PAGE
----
Sometimes, nature can solve industrial problems. Increasingly, gas companies move their product through pipelines in which the gas is mixed with water, then separated later. But in winter, hydrates, a form of ice, can clog these arteries.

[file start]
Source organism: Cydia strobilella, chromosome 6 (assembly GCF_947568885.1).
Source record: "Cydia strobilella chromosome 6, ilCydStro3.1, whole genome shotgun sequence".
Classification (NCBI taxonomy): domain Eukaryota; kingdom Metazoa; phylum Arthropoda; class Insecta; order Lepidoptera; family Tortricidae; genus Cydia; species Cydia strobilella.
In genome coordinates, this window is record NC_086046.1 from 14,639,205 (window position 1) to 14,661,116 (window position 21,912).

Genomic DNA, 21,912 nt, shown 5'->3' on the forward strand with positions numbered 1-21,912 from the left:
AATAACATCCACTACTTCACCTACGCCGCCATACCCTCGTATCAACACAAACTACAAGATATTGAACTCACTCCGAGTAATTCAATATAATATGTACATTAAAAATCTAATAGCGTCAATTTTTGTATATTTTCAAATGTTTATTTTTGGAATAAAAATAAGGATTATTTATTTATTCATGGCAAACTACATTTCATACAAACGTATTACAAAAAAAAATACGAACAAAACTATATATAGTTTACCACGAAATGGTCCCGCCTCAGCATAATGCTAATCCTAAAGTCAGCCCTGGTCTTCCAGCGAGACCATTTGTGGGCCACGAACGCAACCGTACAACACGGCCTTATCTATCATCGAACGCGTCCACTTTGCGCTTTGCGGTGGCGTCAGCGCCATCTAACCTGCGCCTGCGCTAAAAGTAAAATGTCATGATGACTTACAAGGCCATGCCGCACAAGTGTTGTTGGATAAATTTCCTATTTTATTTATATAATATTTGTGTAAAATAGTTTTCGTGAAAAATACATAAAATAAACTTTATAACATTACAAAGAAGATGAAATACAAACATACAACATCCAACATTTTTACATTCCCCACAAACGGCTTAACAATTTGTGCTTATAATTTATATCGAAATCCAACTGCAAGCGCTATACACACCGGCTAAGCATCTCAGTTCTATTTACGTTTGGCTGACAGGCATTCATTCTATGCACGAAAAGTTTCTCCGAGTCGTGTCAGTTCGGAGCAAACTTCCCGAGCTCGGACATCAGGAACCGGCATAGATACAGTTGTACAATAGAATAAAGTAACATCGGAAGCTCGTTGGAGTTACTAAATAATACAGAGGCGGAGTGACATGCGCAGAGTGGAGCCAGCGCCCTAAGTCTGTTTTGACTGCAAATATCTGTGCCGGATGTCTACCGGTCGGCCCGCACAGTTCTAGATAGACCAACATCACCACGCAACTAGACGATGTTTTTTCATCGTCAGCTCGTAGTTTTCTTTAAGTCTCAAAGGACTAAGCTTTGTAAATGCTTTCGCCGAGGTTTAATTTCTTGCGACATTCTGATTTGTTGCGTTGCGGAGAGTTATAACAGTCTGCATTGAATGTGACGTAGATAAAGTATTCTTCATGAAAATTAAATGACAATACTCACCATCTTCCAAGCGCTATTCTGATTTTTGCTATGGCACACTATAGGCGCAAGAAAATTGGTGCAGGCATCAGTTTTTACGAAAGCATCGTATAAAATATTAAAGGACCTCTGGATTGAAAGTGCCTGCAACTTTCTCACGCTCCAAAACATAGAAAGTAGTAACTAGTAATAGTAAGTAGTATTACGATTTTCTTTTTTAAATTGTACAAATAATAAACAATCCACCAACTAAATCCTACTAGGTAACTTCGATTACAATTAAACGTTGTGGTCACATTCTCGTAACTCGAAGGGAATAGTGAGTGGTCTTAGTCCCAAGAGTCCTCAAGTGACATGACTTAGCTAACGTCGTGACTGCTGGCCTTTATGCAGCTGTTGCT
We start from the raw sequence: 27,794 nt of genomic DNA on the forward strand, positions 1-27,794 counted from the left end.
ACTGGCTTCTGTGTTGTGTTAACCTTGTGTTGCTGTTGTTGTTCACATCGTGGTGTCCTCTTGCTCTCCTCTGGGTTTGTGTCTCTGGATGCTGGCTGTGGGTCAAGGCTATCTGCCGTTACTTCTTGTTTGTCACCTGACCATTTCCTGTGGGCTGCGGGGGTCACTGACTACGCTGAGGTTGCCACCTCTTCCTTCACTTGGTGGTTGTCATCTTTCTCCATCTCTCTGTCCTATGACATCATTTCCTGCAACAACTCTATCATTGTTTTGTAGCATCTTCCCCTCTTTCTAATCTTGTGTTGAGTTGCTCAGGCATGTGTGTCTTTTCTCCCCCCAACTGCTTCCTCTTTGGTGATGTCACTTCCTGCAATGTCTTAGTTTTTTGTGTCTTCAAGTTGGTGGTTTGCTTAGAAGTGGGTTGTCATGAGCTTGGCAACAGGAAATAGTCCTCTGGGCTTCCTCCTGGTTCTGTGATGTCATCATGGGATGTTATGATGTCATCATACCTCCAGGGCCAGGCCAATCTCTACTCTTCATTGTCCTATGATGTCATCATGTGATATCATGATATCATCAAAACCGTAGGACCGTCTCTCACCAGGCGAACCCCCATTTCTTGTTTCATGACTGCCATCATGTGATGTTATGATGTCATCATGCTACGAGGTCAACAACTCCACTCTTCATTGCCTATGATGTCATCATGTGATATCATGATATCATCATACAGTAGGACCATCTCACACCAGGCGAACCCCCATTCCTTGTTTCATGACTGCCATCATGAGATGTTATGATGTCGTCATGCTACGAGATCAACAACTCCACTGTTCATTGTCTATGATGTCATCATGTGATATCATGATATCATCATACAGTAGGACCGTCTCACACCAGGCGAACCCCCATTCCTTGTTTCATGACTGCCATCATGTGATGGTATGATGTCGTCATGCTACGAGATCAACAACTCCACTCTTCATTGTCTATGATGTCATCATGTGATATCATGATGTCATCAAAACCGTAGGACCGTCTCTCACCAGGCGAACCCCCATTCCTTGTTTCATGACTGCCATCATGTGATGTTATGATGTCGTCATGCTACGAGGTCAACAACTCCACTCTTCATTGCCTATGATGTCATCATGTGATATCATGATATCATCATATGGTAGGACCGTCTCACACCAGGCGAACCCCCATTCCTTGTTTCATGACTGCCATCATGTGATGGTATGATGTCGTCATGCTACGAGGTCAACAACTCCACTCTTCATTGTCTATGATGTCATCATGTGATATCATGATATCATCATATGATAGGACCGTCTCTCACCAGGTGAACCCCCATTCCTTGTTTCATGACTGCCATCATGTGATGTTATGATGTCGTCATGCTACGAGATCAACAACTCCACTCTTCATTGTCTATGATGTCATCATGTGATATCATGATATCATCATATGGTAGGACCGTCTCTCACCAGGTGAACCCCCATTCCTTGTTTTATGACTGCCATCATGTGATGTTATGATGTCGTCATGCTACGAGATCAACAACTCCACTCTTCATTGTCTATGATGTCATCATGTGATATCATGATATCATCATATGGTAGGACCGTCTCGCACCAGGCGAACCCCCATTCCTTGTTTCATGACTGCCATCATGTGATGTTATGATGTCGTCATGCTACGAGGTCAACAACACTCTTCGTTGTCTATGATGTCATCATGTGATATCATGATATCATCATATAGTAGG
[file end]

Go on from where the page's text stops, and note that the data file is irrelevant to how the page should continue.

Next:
The solution, say scientists at British Petroleum Co.'s research center at Sunbury, Britain, is to take a cue from fish who live in the frigid waters of the Antarctic and avoid icing up by producing so-called antifreeze chemicals. The researchers created chemicals similar to those found in the fish and made their own antifreeze, and it has kept pipelines clear in tests at BP's North Sea gas operations. The fish-based variety is cheaper than other antifreezes. Methanol or glycol can keep pipelines unclogged but only in concentrations of up to 15% of the water in the line. The new ice inhibitor works at a level of just 400 parts per million, small enough to generate significant savings.